Small Asteroid to Buzz Earth Tuesday

Small Asteroid to Buzz Earth Tuesday
A newly discovered car-sized asteroid will fly past Earth early Tuesday. The asteroid, 2010 TD54, will make its closest approach to Earth at 6:51 EDT a.m. (3:51 a.m. PDT). Full story. (Image credit: NASA/JPL)

Thisstory was updated at 6:09 p.m. ET.

Asmall asteroid will zip close by Earth Tuesday (Oct. 12), but poses no chanceof hitting the planet ? or even entering the atmosphere, NASA has announced.

Theasteroid 2010 TD54 will fly within about 28,000 miles (45,000 km) of Earth whenit makes its closest pass at about 6:51 a.m. EDT(1051 GMT) tomorrow morning, NASA spokesman D.C. Agle told Itbe passing over southeast Asia, near Singapore, at the time.

The small asteroid is about20 feet (6 meters) wide and expected to drift silently by Earth instead ofcreating a dazzling fireball in the atmosphere. The asteroid is too small tosurvive all the way to the ground, even if it was aimed at Earth, scientistssaid.

This NASA space map shows the asteroid's path near Earth onTuesday.

"Small space rocks this size would burn up in our atmosphere& pose no ground danger," NASA's Asteroid Watch group posted onTwitter. [Video: MeteorFireball Caught on Camera]

Asteroid Watch is a public outreach effort by NASA's near-Earth objects officeat the Jet Propulsion Laboratory in Pasadena, Calif. The group of scientistsregularly posts asteroid flyby and sighting alerts on Twitter under the nameAsteroidWatch.

Asteroid2010 TD54 may be visible to skywatchers with moderatetelescopes, but will be hard to spot, NASA officials said. Seasoned asteroidhunters may be the best equipped to catch a glimpse, they added.

"A moderate telescope required; it is very small," theAsteroid Watch group wrote on Twitter.

The asteroid will fly well inside the moon's orbit of Earth, andeven pass just above some of the highest satellites, which fly in geostationarypositions about 22,370 miles (36,000 km) above Earth. For comparison, theInternational Space Station flies at an altitude of about 220 miles (354 km).

When space rocks like Asteroid 2010 TD54 encounter Earth'satmosphere, they can burn up in spectacular fire balls, but never reach theEarth.

Biggerasteroids about 460 feet (140 meters) wide can cause widespread damage aroundtheir impact sites, but for global devastation much larger space rocks wouldhave to strike the Earth.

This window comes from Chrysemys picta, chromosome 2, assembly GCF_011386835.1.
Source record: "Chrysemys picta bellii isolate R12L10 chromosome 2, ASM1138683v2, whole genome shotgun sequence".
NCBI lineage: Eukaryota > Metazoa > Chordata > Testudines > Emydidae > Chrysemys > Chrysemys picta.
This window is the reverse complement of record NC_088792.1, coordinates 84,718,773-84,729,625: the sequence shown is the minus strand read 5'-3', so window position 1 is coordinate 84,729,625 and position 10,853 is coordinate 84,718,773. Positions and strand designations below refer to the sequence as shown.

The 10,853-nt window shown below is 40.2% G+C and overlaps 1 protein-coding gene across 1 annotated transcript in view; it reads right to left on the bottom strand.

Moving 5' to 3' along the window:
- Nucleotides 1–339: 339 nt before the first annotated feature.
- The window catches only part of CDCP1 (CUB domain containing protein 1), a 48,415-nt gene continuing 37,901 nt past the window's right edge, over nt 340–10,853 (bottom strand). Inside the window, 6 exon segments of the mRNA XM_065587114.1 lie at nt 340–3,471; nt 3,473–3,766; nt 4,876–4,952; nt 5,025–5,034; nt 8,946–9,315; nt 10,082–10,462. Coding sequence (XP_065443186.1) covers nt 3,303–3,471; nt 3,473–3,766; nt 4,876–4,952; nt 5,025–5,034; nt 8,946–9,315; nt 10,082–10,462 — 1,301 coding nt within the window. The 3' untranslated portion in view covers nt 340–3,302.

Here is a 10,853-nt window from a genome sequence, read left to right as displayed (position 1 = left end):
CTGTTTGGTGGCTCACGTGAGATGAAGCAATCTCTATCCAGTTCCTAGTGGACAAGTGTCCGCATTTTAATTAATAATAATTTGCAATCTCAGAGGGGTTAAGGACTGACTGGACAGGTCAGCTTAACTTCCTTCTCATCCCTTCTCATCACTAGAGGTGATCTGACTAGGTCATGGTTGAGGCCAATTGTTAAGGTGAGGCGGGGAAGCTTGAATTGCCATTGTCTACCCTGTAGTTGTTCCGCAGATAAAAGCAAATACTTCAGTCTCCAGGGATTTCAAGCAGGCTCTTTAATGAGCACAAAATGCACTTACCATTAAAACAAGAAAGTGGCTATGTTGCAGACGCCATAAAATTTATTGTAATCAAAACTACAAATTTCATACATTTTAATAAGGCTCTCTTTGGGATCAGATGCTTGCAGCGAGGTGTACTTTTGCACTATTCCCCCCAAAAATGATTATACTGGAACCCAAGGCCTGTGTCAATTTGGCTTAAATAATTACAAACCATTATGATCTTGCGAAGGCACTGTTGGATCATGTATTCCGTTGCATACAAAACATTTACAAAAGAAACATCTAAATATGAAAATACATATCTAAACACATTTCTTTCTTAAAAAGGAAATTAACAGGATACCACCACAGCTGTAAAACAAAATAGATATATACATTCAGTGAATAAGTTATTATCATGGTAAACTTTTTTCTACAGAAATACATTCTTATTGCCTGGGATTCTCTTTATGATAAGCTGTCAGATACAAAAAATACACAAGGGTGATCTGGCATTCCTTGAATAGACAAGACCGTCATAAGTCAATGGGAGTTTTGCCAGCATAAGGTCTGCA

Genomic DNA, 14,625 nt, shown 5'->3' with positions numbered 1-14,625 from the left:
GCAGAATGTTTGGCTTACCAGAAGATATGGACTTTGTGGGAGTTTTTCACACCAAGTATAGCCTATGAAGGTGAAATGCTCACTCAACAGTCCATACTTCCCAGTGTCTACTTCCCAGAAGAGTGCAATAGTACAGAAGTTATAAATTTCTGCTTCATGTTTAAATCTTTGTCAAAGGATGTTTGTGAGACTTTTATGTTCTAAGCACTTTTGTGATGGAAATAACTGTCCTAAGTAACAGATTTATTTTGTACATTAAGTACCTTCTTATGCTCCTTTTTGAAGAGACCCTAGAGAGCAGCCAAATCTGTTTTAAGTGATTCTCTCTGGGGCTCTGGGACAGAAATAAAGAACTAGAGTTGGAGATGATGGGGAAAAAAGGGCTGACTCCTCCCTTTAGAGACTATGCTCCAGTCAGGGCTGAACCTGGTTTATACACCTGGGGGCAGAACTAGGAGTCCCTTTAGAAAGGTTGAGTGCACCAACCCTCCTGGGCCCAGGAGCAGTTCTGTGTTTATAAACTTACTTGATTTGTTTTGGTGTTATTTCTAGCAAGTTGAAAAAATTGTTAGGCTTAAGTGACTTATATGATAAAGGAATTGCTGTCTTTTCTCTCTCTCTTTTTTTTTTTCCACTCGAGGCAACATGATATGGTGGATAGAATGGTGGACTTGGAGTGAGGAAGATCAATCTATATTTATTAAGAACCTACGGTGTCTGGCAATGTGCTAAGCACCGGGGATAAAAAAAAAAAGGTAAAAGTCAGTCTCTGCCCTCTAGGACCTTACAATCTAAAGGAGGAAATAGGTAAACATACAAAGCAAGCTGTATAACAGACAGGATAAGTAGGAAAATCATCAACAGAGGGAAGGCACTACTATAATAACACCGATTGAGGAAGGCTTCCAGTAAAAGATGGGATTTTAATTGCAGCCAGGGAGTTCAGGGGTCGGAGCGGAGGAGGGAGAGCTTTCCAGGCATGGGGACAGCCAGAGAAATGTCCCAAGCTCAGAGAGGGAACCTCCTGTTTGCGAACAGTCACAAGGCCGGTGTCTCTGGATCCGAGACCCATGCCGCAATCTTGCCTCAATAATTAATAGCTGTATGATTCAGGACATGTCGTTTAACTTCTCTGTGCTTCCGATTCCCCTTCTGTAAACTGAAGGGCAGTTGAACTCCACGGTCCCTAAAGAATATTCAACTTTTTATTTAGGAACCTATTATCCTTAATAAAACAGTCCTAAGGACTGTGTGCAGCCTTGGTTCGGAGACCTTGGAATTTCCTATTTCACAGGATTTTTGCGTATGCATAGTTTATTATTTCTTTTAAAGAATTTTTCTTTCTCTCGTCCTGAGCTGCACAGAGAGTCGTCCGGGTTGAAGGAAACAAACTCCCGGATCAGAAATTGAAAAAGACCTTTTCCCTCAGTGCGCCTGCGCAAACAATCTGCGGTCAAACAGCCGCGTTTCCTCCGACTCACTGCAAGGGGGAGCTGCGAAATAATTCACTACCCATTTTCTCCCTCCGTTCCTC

NASAroutinely tracks asteroids and comets that fly near Earth, using a network ofground and space telescopes as part of its Near-Earth Object Observationsprogram. According to the most recent report, the program has tracked 85percent of the largest asteroids that fly near Earth and 15 percent ofasteroids in the 460-foot class.

NASAis also planning to tackle a new space plan ordered by President Obama to send astronauts to anasteroidby 2025. The mission, agency officials have said, could help scientists betterunderstand the composition of asteroids and develop improved methods ofdeflecting them before they endanger the Earth.

SPACE.comSenior Writer Clara Moskowitz contributed to this report. This story has been updated to reflect the asteroid's designation as 2010 TD54.

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Tariq Malik

Tariq is the Editor-in-Chief of and joined the team in 2001, first as an intern and staff writer, and later as an editor. He covers human spaceflight, exploration and space science, as well as skywatching and entertainment. He became's Managing Editor in 2009 and Editor-in-Chief in 2019. Before joining, Tariq was a staff reporter for The Los Angeles Times covering education and city beats in La Habra, Fullerton and Huntington Beach. In October 2022, Tariq received the Harry Kolcum Award for excellence in space reporting from the National Space Club Florida Committee. He is also an Eagle Scout (yes, he has the Space Exploration merit badge) and went to Space Camp four times as a kid and a fifth time as an adult. He has journalism degrees from the University of Southern California and New York University. You can find Tariq at and as the co-host to the This Week In Space podcast with space historian Rod Pyle on the TWiT network. To see his latest project, you can follow Tariq on Twitter @tariqjmalik.